Re: [PATCH v1 0/2] x86, apic: Disable BSP if boot cpu is AP
From: HATAYAMA Daisuke
Date: Tue Oct 16 2012 - 01:16:00 EST
From: HATAYAMA Daisuke <d.hatayama@xxxxxxxxxxxxxx>
Subject: Re: [PATCH v1 0/2] x86, apic: Disable BSP if boot cpu is AP
Date: Tue, 16 Oct 2012 14:03:13 +0900
> From: "Yu, Fenghua" <fenghua.yu@xxxxxxxxx>
> Subject: RE: [PATCH v1 0/2] x86, apic: Disable BSP if boot cpu is AP
> Date: Tue, 16 Oct 2012 04:51:36 +0000
>>> -----Original Message-----
>>> From: HATAYAMA Daisuke [mailto:d.hatayama@xxxxxxxxxxxxxx]
>>> Sent: Monday, October 15, 2012 9:35 PM
>>> To: linux-kernel@xxxxxxxxxxxxxxx; kexec@xxxxxxxxxxxxxxxxxxx;
>>> Cc: mingo@xxxxxxx; tglx@xxxxxxxxxxxxx; hpa@xxxxxxxxx; Brown, Len; Yu,
>>> Fenghua; vgoyal@xxxxxxxxxx; ebiederm@xxxxxxxxxxxx;
>>> grant.likely@xxxxxxxxxxxx; rob.herring@xxxxxxxxxxx;
>>> Subject: [PATCH v1 0/2] x86, apic: Disable BSP if boot cpu is AP
>>> Multiple CPUs are useful for CPU-bound processing like compression and
>>> I do want to use compression to generate crash dump quickly. But now
>>> we cannot wakeup the 2nd and later cpus in the kdump 2nd kernel if
>>> crash happens on AP. If crash happens on AP, kexec enters the 2nd
>>> kernel with the AP, and there BSP in the 1st kernel is expected to be
>>> haling in the 1st kernel or possibly in any fatal system error state.
>>> To wake up AP, we use the method called INIT-INIT-SIPI. INIT causes
>>> BSP to jump into BIOS init code. A typical visible behaviour is hang
>>> or immediate reset, depending on the BIOS init code.
>>> AP can be initiated by INIT even in a fatal state: MP spec explains
>>> that processor-specific INIT can be used to recover AP from a fatal
>>> system error. On the other hand, there's no method for BSP to recover;
>>> it might be possible to do so by NMI plus any hand-coded reset code
>>> that is carefully designed, but at least I have no idea in this
>>> direction now.
>> In my BSP hotplug patchset, BPS is waken up by NMI. The patchset is
>> not in tip tree yet.
>> BSP hotplug patchset can be found at https://lkml.org/lkml/2012/10/12/336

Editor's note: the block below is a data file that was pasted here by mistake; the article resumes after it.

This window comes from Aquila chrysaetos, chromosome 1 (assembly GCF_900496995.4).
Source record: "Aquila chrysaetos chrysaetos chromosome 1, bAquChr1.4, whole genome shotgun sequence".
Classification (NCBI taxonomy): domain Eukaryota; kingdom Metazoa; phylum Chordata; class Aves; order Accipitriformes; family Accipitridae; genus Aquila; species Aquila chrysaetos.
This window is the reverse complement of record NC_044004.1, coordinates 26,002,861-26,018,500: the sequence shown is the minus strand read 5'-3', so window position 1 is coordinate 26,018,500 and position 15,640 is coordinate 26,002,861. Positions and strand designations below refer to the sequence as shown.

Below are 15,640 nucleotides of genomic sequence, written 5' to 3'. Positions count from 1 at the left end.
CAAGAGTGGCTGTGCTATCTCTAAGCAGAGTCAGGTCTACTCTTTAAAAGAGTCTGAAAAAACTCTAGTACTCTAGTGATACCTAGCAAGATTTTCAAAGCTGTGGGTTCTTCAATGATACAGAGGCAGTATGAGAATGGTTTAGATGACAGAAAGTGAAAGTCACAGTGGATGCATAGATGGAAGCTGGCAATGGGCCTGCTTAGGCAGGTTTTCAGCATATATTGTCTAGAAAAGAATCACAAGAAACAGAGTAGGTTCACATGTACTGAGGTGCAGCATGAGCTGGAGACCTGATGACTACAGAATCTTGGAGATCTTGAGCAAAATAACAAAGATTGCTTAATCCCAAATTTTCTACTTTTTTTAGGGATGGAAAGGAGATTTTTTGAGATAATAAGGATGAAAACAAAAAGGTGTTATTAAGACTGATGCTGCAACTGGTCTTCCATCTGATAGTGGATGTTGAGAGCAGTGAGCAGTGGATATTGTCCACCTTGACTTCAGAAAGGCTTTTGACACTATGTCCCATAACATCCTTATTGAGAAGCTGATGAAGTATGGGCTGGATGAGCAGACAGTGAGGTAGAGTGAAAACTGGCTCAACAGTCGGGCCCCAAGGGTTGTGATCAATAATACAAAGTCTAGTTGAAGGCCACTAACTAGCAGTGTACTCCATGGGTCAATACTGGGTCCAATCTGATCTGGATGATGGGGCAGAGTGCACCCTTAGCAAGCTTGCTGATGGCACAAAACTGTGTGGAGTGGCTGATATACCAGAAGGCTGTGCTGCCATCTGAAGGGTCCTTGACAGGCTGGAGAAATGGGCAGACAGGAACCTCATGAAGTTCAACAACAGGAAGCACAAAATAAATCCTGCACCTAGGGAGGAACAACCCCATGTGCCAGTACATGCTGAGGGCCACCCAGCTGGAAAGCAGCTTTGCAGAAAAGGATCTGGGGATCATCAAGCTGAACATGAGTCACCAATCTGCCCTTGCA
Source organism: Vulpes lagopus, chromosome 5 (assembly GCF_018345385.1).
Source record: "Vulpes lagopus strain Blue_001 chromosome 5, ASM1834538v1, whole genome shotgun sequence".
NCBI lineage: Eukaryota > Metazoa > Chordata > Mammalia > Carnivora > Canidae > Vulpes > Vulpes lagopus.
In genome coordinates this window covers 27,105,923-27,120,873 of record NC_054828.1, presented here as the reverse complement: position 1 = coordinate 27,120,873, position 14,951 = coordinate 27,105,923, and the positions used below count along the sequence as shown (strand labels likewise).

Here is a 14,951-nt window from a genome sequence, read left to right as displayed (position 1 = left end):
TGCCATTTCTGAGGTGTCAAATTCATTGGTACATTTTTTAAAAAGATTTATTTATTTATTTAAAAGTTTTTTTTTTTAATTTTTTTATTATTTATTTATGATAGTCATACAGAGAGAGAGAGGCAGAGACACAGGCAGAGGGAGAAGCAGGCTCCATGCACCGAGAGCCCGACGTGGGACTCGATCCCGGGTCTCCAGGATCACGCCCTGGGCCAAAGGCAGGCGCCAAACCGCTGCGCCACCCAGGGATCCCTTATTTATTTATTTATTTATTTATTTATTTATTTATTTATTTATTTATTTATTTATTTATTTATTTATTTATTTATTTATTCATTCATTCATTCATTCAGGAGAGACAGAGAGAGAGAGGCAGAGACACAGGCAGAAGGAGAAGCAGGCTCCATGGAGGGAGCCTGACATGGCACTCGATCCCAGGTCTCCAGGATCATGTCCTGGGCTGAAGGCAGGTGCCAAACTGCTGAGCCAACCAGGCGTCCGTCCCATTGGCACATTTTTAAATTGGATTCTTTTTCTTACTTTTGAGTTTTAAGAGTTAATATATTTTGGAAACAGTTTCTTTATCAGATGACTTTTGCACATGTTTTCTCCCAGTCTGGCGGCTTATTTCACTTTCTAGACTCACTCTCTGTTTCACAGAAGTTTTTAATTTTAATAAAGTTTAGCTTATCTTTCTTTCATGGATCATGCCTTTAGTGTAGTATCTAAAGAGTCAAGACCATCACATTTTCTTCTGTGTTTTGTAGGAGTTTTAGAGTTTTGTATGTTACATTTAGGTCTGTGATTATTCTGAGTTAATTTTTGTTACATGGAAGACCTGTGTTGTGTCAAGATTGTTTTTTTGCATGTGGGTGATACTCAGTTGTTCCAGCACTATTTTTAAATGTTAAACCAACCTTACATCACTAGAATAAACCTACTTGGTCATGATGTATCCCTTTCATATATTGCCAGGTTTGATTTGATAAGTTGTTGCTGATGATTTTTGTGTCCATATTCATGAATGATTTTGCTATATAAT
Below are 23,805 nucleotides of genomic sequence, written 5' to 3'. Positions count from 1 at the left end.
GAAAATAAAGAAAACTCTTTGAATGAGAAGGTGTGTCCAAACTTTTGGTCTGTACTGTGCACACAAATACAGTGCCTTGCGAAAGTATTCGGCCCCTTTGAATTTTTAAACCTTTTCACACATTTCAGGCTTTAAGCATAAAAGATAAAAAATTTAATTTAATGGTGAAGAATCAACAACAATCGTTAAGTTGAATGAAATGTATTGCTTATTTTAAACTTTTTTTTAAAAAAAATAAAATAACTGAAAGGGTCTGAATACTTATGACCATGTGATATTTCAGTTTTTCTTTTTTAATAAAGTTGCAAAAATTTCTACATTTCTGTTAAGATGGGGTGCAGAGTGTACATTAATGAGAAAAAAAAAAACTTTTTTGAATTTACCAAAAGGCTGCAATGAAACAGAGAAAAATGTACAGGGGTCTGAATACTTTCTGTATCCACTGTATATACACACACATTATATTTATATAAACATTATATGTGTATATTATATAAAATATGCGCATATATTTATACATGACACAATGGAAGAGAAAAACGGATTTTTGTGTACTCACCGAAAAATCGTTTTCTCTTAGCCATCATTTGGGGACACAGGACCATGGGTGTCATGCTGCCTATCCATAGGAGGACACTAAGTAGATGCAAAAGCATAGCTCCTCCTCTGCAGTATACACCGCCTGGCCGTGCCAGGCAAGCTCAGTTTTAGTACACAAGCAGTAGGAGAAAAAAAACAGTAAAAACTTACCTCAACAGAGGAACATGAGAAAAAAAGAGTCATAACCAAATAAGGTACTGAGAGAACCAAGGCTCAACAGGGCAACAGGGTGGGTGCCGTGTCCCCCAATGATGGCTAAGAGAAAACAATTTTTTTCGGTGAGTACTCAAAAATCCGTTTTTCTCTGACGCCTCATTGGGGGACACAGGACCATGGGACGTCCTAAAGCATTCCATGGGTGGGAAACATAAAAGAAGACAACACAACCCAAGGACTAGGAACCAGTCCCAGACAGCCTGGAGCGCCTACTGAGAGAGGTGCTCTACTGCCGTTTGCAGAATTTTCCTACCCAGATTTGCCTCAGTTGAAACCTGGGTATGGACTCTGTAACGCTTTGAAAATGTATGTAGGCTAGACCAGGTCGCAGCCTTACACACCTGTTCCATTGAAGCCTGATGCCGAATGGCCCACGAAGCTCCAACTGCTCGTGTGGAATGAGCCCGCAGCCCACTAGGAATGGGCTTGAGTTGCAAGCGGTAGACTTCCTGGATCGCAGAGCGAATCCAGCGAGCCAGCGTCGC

>>> Therefore, the idea I do in this patch set is simply to disable BSP if
>>> vboot cpu is AP.
>> The BSP hotplug patchset will be useful for you goal. With the BSP hotplug
>> patcheset, you can wake up BSP and don't need to disable it.
>>> My motivation is to use multiple CPUs in order to quickly generate
>>> crash dump on the machine with huge amount of memory. I assume such
>>> machine tends to also have a lot of CPUs. So disabling one CPU would
>>> be no problem.
>> Luckily you don't need to disable any CPU to archive your goal with
>> the BSP hotplug pachest:)
>> On a dual core/single thread machine, this means you get 100% performance
>> boost with BSP's help.
>> Plus crash dump kernel code is better structured by not treating BSP
> Hello Fenghua.
> I've of course noticed your patch set and locally tested, but I saw
> NMI to BSP failed in the 2nd kernel. I'll send a log to you later.
> BTW, I tested with your previous v8 patch set. Did you change
> something during v8 to v9 relevant to this issue?
I've fogetten saying one comment that your patch distinguish BSP by
CPU#0. CPU#0 is assigned to the boot cpu, which can be AP in the kdump
2nd kernel. Distinguishing BSP by CPU#0 is not enough here.
I have my local patch set based on your v8 patch doing this, but NMI
to BSP failed. I guess this comes from the difference of BSP states:
halting in play dead in your NMI method and halting in the 1st kernel
on crash or possibly in a fatal system error on actual situation.
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